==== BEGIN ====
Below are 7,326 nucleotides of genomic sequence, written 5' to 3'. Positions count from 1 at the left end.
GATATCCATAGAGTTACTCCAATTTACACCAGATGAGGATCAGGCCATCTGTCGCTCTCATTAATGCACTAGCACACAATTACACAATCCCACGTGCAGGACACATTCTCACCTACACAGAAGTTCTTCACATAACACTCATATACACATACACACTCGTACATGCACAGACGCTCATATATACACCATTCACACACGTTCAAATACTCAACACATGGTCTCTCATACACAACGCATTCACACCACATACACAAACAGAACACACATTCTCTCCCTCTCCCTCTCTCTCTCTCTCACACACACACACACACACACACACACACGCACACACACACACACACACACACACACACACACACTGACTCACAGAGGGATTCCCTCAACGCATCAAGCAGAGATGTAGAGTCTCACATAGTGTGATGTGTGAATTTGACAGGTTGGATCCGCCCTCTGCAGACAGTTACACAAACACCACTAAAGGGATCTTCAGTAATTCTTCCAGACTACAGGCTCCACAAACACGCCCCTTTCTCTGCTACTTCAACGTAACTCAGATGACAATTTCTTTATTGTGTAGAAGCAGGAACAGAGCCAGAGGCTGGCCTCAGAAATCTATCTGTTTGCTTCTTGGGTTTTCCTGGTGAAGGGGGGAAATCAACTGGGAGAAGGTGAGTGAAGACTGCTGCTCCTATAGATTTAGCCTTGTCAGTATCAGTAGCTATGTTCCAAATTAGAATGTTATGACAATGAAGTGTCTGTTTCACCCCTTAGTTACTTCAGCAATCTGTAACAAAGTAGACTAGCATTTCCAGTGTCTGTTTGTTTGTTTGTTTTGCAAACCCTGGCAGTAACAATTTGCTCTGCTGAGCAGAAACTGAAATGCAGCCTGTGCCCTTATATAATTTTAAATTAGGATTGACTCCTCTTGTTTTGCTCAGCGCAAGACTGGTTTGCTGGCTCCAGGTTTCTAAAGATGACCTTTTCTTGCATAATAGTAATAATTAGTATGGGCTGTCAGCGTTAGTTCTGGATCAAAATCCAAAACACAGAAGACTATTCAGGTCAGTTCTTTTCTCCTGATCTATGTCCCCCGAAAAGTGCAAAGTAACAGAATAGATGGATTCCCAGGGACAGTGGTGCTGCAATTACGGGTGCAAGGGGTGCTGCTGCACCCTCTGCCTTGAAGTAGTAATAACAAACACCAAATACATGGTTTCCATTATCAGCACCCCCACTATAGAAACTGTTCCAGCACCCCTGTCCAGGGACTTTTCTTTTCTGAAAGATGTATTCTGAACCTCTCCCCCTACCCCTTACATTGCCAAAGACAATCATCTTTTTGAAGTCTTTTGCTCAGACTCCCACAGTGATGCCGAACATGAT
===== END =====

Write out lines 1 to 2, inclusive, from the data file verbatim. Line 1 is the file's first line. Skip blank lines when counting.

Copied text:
Below are 7,326 nucleotides of genomic sequence, written 5' to 3'. Positions count from 1 at the left end.
GATATCCATAGAGTTACTCCAATTTACACCAGATGAGGATCAGGCCATCTGTCGCTCTCATTAATGCACTAGCACACAATTACACAATCCCACGTGCAGGACACATTCTCACCTACACAGAAGTTCTTCACATAACACTCATATACACATACACACTCGTACATGCACAGACGCTCATATATACACCATTCACACACGTTCAAATACTCAACACATGGTCTCTCATACACAACGCATTCACACCACATACACAAACAGAACACACATTCTCTCCCTCTCCCTCTCTCTCTCTCTCACACACACACACACACACACACACACACGCACACACACACACACACACACACACACACACACACTGACTCACAGAGGGATTCCCTCAACGCATCAAGCAGAGATGTAGAGTCTCACATAGTGTGATGTGTGAATTTGACAGGTTGGATCCGCCCTCTGCAGACAGTTACACAAACACCACTAAAGGGATCTTCAGTAATTCTTCCAGACTACAGGCTCCACAAACACGCCCCTTTCTCTGCTACTTCAACGTAACTCAGATGACAATTTCTTTATTGTGTAGAAGCAGGAACAGAGCCAGAGGCTGGCCTCAGAAATCTATCTGTTTGCTTCTTGGGTTTTCCTGGTGAAGGGGGGAAATCAACTGGGAGAAGGTGAGTGAAGACTGCTGCTCCTATAGATTTAGCCTTGTCAGTATCAGTAGCTATGTTCCAAATTAGAATGTTATGACAATGAAGTGTCTGTTTCACCCCTTAGTTACTTCAGCAATCTGTAACAAAGTAGACTAGCATTTCCAGTGTCTGTTTGTTTGTTTGTTTTGCAAACCCTGGCAGTAACAATTTGCTCTGCTGAGCAGAAACTGAAATGCAGCCTGTGCCCTTATATAATTTTAAATTAGGATTGACTCCTCTTGTTTTGCTCAGCGCAAGACTGGTTTGCTGGCTCCAGGTTTCTAAAGATGACCTTTTCTTGCATAATAGTAATAATTAGTATGGGCTGTCAGCGTTAGTTCTGGATCAAAATCCAAAACACAGAAGACTATTCAGGTCAGTTCTTTTCTCCTGATCTATGTCCCCCGAAAAGTGCAAAGTAACAGAATAGATGGATTCCCAGGGACAGTGGTGCTGCAATTACGGGTGCAAGGGGTGCTGCTGCACCCTCTGCCTTGAAGTAGTAATAACAAACACCAAATACATGGTTTCCATTATCAGCACCCCCACTATAGAAACTGTTCCAGCACCCCTGTCCAGGGACTTTTCTTTTCTGAAAGATGTATTCTGAACCTCTCCCCCTACCCCTTACATTGCCAAAGACAATCATCTTTTTGAAGTCTTTTGCTCAGACTCCCACAGTGATGCCGAACATGAT